The new technologies of chemistry and electronics have made life and the destruction of life possible out of all proportion to what has gone before. It is now estimated that some 75 000 people, a portion though not all of the inhabitants of Judah at the time, were captured and carried away into exile in Babylon. Undoubtedly this was a great misfortune, yet the scale of disasters that Daniel 7-12 go on to describe would only feature as episodes in the account of the last 150 years. Of course, there is no valid arithmetic to add up and then rank suffering. The cold books of history tell us that ‘an estimated total of 70–85 million people perished, or about 3% of the 2.3 billion (est.) people on Earth in 1940. Deaths directly caused by the war (including military and civilian fatalities) are estimated at 50–56 million, with an additional estimated 19–28 million deaths from war-related disease and famine.’ Only a small proportion of Ukraine’s population of 44.13 million were in uniform in February 2022, but it quickly became evident that Putin’s words and Putin’s deeds were far removed from each other, and so huge numbers of civilians began to move, with the total leaving the country reaching a million in the first week. That rate is equivalent to the Israelite exile to Babylon taking just 12 hours. It turns out that whatever electronic warfare is now being deployed by Russia is mostly only enhancing their killing of non-combatant civilians, rather than limiting the impact on active fighters, which was the theoretical supposition. There have been times when we have been surprised by just how much we have been told about what has taken place within Ukraine, as some reports would be rather useful to Putin’s assistants. It seems that lessons have been learned in this regard. But remote sensing and satellite imagery still gives us a heaven’s eye view of certain significant facts. We can easily see the tents where Ukrainian persons have been taken by Russian forces from besieged cities like Mariupol, before they are apparently taken far away to the east of Russia. This corroborates reports of the forcible adoption of thousands of children ‘rescued’ from the war zone. MAXAR have also released time stamped images of towns and villages while under Russian occupation which refutes the claims from Putin’s regime that allegations of war crimes are fake news, merely NATO propaganda. As we know, Russian TV is now a single horn speaking only the great things that Putin has scripted, even as the pace of military funerals increases at home.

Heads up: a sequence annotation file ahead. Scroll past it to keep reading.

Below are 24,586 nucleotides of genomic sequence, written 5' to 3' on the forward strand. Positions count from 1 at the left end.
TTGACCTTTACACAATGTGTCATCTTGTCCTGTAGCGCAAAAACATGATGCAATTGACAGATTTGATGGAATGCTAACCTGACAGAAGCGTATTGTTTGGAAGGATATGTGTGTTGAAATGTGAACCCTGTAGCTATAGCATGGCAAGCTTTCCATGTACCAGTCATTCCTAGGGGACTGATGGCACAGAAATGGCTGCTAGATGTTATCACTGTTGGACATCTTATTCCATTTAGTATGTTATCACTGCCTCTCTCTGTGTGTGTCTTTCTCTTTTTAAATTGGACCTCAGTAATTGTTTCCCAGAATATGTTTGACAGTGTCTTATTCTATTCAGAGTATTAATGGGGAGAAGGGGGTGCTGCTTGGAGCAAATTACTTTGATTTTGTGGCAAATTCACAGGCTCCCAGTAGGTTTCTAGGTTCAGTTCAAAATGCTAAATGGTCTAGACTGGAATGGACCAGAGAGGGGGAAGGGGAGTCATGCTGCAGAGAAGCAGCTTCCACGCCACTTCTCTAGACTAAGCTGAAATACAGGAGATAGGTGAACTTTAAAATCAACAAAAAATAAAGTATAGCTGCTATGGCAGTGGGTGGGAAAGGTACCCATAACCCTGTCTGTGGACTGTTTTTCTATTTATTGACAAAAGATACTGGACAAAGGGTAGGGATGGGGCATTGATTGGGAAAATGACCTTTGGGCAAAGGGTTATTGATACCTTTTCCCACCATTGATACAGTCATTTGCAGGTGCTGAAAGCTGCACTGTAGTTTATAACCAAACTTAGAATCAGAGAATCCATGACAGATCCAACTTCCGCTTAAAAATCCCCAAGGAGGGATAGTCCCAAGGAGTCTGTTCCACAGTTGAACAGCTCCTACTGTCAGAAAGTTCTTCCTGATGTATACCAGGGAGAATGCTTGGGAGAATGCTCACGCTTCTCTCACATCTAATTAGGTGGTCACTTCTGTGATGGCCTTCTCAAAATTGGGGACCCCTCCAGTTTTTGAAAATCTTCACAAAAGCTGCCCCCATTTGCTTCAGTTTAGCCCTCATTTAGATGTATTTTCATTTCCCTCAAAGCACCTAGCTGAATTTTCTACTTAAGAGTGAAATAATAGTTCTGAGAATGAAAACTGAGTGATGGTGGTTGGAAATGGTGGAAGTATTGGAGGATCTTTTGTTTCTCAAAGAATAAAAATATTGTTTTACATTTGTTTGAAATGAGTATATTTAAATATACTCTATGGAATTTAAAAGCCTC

L. MAXAR satellite image of Bezimenne refugee camp east of Mariupol. The building with the red roof is clearly visible in current Google maps imagery- a municipal building on the main street through this small town. 27 3 22 R. Newly released satellite image of Bucha before Russian forces left.